The Spirit and Sanctification

May 28th, 2012

Come, Holy Spirit; Your holiness is beautiful to me.
I want to be holy, but am embarrassingly unable to climb
out of that awful hole my rebel lifestyle has dug.
Create in me a clean heart; plant Your life in my life
so I may discover Your fruit prospering even in me. Amen

"You shall be holy, for I the Lord your God am holy" (Leviticus 19:2). God brings the impassable chasm between us and God, a gulf burrowed out by our crazed rebellion, our lack of goodness, our unholy, sinful existence, so immeasurably far are we from the utter goodness, holiness, and purity of God. This bridge across is the Holy Spirit.

Charles Wesley penned a hymn which prays,

Deepen the wound thy hands have made
In this weak, helpless soul,
Till mercy, with its balmy aid,
Descends to make me whole.

Or as children sing at Christmas,

Be near me, Lord Jesus, I ask thee to stay
close by me forever, and love me, I pray;
bless all the dear children in thy tender care,
and fit us for heaven to live with thee there.

The Spirit's merciful, kindly intention is to make us fit for God.

Theologians have spoken of a doctrine called "sanctification." "Justification" (our salvation) is what God has done for us. "Sanctification" (meaning "made holy") is what God does in us. Gordon Fee claims that "for Paul there is no such thing as 'salvation in Christ' that does not also include righteousness on the part of God's people ... because both 'getting in' and 'staying in' are the work of Spirit."

Holiness is not a matter of gritting our teeth and trying really diligently to do what God requires. We may grit our teeth, and we do try hard. But I am not able to do what God wants of me, I am not capable of the life God wants for me. A changed life is the gift of God's Spirit. As a humble believer, I know that any good that I manage is "not I, but Christ in me' (from Galatians 2:20). The Spirit gets up in the morning and hounds us, pursuing a changed life, what Fee called "the reproduction of the life of Christ in the believer." Paul described this new life, the life for which we were made, the only life that will ever satisfy us, as "the fruit of the Spirit." Not "the fruit of my good intentions," but "the fruit of the Spirit": "love, joy, peace, patience, kindness, goodness, faithfulness, gentleness, self-control. Against such there is no law" (from Galatians 5:22-23).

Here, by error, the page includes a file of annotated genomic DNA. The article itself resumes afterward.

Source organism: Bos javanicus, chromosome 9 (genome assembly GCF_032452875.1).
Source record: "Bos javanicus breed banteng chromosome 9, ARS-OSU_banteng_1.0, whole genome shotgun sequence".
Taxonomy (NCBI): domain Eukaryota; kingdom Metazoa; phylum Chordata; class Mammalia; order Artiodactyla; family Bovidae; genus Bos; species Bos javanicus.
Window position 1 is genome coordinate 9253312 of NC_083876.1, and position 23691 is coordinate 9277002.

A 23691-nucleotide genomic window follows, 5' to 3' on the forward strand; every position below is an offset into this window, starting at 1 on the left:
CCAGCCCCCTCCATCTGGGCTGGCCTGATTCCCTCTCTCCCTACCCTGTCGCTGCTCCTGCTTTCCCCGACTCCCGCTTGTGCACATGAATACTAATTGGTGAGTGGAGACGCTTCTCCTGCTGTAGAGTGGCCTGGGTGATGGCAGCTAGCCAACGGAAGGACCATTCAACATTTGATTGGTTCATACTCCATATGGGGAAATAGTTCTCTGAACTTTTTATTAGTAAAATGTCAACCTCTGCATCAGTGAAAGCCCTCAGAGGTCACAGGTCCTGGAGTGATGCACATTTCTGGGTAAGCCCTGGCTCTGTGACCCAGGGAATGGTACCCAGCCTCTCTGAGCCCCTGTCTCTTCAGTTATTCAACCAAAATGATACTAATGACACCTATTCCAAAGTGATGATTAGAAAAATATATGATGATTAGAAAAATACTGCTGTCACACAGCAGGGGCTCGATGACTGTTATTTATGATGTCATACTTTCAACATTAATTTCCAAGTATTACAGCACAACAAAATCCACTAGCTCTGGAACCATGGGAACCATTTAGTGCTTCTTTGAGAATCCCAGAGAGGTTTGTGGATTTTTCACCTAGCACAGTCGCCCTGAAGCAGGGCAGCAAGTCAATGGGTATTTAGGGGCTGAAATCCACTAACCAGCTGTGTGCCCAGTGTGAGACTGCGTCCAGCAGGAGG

Not only are these not against the law. They are not the law! Paul does not say, "You must be joyful, patient, faithful." Rather, if we just calm down and let the Spirit have its way with us, we discover to our delightful surprise traces of joy, peace, gentleness in our lives, all gift, all the work of God in us.

Why should it matter if we are sanctified (made holy)?

Because in creation, God made us, you and me, in God's own image. We are the image of God, we are the way God is imaged in this world, and so we must be holy. Paul said that my body is the "temple of the Holy Spirit" (1 Corinthians 6:19). How humbling! How fearsome! How manifestly impossible it is for me to be anything like the kind of temple our splendidly wonderful God would need! And yet I am to be, you are to be this temple. St. Basil said it is "the Lord who commands...the Spirit who strengthens. What kind of strengthening is this? Perfection in holiness, which expresses itself in an unyielding, unchangeable commitment to goodness. Such holiness is impossible without the Spirit." And such holiness is exceedingly difficult in our culture.

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